Many California lawmakers are currently patting one another on the back for passing legislation designed to improve the reliability of the state’s water supply, but the issue of how the improvements will be funded has not yet reached a definitive point. The $11.1 billion bond issue – which took a $2 billion hike a week ago, during those last few days of legislative negotiation – to pay for the list of projects included in the five-bill package still has to go to voters, most likely next fall.
“The legislation represents a serious commitment by state government to address California’s water problems,” said Steve Amerikaner, who represents the Central Coast Water Authority (CCWA), an agency administering State Water in San Luis Obispo and Santa Barbara counties. “Nobody should be holding their breath,” he added, noting the pending ballot initiative. By all accounts, the success of the $11.1 billion initiative depends heavily upon the state of the economy at the time it reaches the ballot.
The Sacramento-San Joaquin River Delta, arguably the heart of the State Water system, has been plagued by a number of problems, which the Legislature has been wrestling with for the past several years. A huge riparian system – simultaneously serving as a reservoir for Southern California tap water and Central Valley farming operations; and as habitat for wildlife, including the endangered delta smelt – the fragile delta is held in place by a system of levees likely to fail catastrophically in the event of an earthquake.
Furthermore, the population of tiny, endangered smelt has fallen prey to huge pumps that suck water out of the delta to convey the Northern California water to the state’s drier reaches. One solution, which has been on the table for many years under different names – it’s currently known as the Delta Bypass – is essentially a canal or pipeline that would avoid the delta completely. It has been opposed by representatives of the areas it would pass through, but has enjoyed support in other areas of the state.
Last week’s legislation included provisions for creation of a special panel to deal with San Joaquin delta issues, study of a bypass canal, and the hiring of 25 officers to keep an eye on illegal water diversions, which are fairly common along the delta due to decades of land subdivision and resulting water-rights confusion.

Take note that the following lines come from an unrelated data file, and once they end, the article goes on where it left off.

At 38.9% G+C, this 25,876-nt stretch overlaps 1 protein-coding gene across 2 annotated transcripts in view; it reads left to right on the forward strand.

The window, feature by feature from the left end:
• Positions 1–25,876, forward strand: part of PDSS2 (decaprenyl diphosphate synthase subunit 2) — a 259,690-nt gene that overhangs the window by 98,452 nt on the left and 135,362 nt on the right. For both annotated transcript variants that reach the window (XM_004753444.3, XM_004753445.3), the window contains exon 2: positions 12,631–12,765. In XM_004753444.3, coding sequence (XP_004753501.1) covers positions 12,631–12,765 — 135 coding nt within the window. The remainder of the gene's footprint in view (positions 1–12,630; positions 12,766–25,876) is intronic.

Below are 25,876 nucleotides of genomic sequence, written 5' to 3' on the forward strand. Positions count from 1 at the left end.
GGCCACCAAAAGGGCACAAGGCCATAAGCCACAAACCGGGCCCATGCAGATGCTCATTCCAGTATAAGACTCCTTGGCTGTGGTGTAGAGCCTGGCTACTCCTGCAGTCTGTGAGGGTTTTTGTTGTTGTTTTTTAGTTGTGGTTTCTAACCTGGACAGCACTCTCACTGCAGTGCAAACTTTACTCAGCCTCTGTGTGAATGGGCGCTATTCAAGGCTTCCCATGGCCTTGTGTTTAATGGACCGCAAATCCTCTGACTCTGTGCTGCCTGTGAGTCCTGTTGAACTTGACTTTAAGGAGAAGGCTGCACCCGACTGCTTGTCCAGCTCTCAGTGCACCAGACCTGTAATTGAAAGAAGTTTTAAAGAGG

State Water has only been in Santa Barbara County since the early 1990s. At the tail end of a severe multi-year drought, voters approved a number of measures aimed at improving water supply reliability, including tapping into the State Water Project and building a desalinization plant in Santa Barbara. The desal plant was never fired up, but State Water has been flowing into Lake Cachuma ever since – to be distributed through the South Coast Conduit along with the water from the local watersheds. Yet compared with areas of Southern California that have little or no local water supply, Santa Barbara County uses relatively little State Water. This is particularly true of South Coast and Santa Ynez communities, which enjoy proximity to Lake Cachuma, where most local water is collected.
Even though last week’s legislation is intended to give the San Joqauin delta and other aging components of the State Water Project a breath of new life – with money for new dams, environmental upgrades, and the delta-specific measures – more money than ever before will also be pumped into regional projects. Three billion dollars of the not-yet-voter-approved money has been set aside for groundwater banking improvements designed to diminish dependence on the heavily burdened State Water system.
Water managers on the South Coast argue that healthy groundwater storage capacity is necessary for a more secure water supply, especially for areas divided from Lake Cachuma by the coastal mountain range. “Ground water monitoring and conservation will be examined in detail,” said Bill Brennan, CCWA’s executive director. “It has dropped up to 50 feet in some places [around the state] due to over-extraction.”
Even though the Delta Bypass is seen by many legislators as key to reviving State Water, none of the $11.1 billion is specifically earmarked to fund it. The legislation does make provisions to study it and other alternatives to pumping directly from the delta, however.
The economic climate over the next year could be a good indication of whether or not the bond measure will succeed – although many skeptics, such as former California Assemblymember Hannah-Beth Jackson, have voiced doubt that it will ever get past voters. And even with the financial support of an $11.1 billion bond, it may take a while for some facets of the gargantuan upgrade process to get started. Brennan indicated that some items, such as the Delta Bypass, are likely to run up against lawsuits. The appropriations process, he said, would also be lengthy. But he added that the passage of the bond in the Legislature has already initiated a spate of study and design work by water agencies needing to make upgrades.
The way forward is fraught with uncertainty, but those in charge of making sure our taps always run seem to be pressing forward regardless of the odds ahead of them.